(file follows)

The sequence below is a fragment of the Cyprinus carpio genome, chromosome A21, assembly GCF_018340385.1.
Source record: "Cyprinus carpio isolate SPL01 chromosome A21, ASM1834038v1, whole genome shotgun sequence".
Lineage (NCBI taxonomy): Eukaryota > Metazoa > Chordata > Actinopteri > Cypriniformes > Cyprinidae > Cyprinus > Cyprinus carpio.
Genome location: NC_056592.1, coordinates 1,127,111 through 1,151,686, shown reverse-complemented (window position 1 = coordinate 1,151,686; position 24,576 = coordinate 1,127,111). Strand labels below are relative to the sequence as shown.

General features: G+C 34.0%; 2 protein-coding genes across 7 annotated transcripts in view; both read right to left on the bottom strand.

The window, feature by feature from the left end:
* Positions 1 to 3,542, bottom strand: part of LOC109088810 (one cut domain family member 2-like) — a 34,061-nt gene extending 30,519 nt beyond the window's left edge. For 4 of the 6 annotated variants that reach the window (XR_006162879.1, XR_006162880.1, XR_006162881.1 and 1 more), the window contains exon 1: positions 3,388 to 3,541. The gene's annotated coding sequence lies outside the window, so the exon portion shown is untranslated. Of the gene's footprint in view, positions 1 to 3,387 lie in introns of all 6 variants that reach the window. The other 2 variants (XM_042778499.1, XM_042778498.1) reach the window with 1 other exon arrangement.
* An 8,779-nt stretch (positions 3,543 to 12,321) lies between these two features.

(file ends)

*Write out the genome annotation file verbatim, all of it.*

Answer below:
The sequence below is a fragment of the Cyprinus carpio genome, chromosome A21, assembly GCF_018340385.1.
Source record: "Cyprinus carpio isolate SPL01 chromosome A21, ASM1834038v1, whole genome shotgun sequence".
Lineage (NCBI taxonomy): Eukaryota > Metazoa > Chordata > Actinopteri > Cypriniformes > Cyprinidae > Cyprinus > Cyprinus carpio.
Genome location: NC_056592.1, coordinates 1,127,111 through 1,151,686, shown reverse-complemented (window position 1 = coordinate 1,151,686; position 24,576 = coordinate 1,127,111). Strand labels below are relative to the sequence as shown.

General features: G+C 34.0%; 2 protein-coding genes across 7 annotated transcripts in view; both read right to left on the bottom strand.

The window, feature by feature from the left end:
* Positions 1 to 3,542, bottom strand: part of LOC109088810 (one cut domain family member 2-like) — a 34,061-nt gene extending 30,519 nt beyond the window's left edge. For 4 of the 6 annotated variants that reach the window (XR_006162879.1, XR_006162880.1, XR_006162881.1 and 1 more), the window contains exon 1: positions 3,388 to 3,541. The gene's annotated coding sequence lies outside the window, so the exon portion shown is untranslated. Of the gene's footprint in view, positions 1 to 3,387 lie in introns of all 6 variants that reach the window. The other 2 variants (XM_042778499.1, XM_042778498.1) reach the window with 1 other exon arrangement.
* An 8,779-nt stretch (positions 3,543 to 12,321) lies between these two features.